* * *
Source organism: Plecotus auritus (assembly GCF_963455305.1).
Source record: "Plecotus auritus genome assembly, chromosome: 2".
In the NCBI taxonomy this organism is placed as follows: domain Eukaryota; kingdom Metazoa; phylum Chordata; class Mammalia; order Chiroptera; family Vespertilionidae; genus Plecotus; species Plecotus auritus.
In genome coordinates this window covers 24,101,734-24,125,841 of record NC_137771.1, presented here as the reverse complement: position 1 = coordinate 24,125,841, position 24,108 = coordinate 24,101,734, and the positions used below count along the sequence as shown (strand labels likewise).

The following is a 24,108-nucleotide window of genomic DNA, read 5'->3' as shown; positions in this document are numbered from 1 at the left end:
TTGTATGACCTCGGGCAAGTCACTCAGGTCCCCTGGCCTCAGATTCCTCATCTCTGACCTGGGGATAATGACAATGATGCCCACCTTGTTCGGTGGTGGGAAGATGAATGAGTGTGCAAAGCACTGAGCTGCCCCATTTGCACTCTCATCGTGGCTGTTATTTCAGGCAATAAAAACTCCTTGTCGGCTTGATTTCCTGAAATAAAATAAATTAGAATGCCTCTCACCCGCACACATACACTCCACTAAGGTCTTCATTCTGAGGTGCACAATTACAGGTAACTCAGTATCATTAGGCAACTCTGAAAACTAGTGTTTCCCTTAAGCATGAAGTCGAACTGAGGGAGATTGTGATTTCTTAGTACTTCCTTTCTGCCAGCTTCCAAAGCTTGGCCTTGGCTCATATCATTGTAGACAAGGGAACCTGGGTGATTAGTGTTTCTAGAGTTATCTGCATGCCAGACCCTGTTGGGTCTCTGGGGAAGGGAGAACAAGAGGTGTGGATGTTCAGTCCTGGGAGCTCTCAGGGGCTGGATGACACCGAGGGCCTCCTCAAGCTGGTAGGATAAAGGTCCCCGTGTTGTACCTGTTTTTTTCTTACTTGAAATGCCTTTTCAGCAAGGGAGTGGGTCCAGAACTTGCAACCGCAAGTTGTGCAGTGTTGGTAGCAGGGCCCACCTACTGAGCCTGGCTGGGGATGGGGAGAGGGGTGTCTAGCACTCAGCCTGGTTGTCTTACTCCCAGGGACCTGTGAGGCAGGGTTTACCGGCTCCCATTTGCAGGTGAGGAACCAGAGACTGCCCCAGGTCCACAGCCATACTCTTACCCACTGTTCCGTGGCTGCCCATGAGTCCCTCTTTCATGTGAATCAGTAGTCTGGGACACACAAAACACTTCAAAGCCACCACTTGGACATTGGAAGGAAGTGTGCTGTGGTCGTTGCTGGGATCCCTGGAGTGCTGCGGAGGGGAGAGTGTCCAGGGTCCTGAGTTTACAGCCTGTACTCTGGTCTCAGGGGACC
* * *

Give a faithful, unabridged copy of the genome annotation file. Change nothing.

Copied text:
Source organism: Plecotus auritus (assembly GCF_963455305.1).
Source record: "Plecotus auritus genome assembly, chromosome: 2".
In the NCBI taxonomy this organism is placed as follows: domain Eukaryota; kingdom Metazoa; phylum Chordata; class Mammalia; order Chiroptera; family Vespertilionidae; genus Plecotus; species Plecotus auritus.
In genome coordinates this window covers 24,101,734-24,125,841 of record NC_137771.1, presented here as the reverse complement: position 1 = coordinate 24,125,841, position 24,108 = coordinate 24,101,734, and the positions used below count along the sequence as shown (strand labels likewise).

The following is a 24,108-nucleotide window of genomic DNA, read 5'->3' as shown; positions in this document are numbered from 1 at the left end:
TTGTATGACCTCGGGCAAGTCACTCAGGTCCCCTGGCCTCAGATTCCTCATCTCTGACCTGGGGATAATGACAATGATGCCCACCTTGTTCGGTGGTGGGAAGATGAATGAGTGTGCAAAGCACTGAGCTGCCCCATTTGCACTCTCATCGTGGCTGTTATTTCAGGCAATAAAAACTCCTTGTCGGCTTGATTTCCTGAAATAAAATAAATTAGAATGCCTCTCACCCGCACACATACACTCCACTAAGGTCTTCATTCTGAGGTGCACAATTACAGGTAACTCAGTATCATTAGGCAACTCTGAAAACTAGTGTTTCCCTTAAGCATGAAGTCGAACTGAGGGAGATTGTGATTTCTTAGTACTTCCTTTCTGCCAGCTTCCAAAGCTTGGCCTTGGCTCATATCATTGTAGACAAGGGAACCTGGGTGATTAGTGTTTCTAGAGTTATCTGCATGCCAGACCCTGTTGGGTCTCTGGGGAAGGGAGAACAAGAGGTGTGGATGTTCAGTCCTGGGAGCTCTCAGGGGCTGGATGACACCGAGGGCCTCCTCAAGCTGGTAGGATAAAGGTCCCCGTGTTGTACCTGTTTTTTTCTTACTTGAAATGCCTTTTCAGCAAGGGAGTGGGTCCAGAACTTGCAACCGCAAGTTGTGCAGTGTTGGTAGCAGGGCCCACCTACTGAGCCTGGCTGGGGATGGGGAGAGGGGTGTCTAGCACTCAGCCTGGTTGTCTTACTCCCAGGGACCTGTGAGGCAGGGTTTACCGGCTCCCATTTGCAGGTGAGGAACCAGAGACTGCCCCAGGTCCACAGCCATACTCTTACCCACTGTTCCGTGGCTGCCCATGAGTCCCTCTTTCATGTGAATCAGTAGTCTGGGACACACAAAACACTTCAAAGCCACCACTTGGACATTGGAAGGAAGTGTGCTGTGGTCGTTGCTGGGATCCCTGGAGTGCTGCGGAGGGGAGAGTGTCCAGGGTCCTGAGTTTACAGCCTGTACTCTGGTCTCAGGGGACC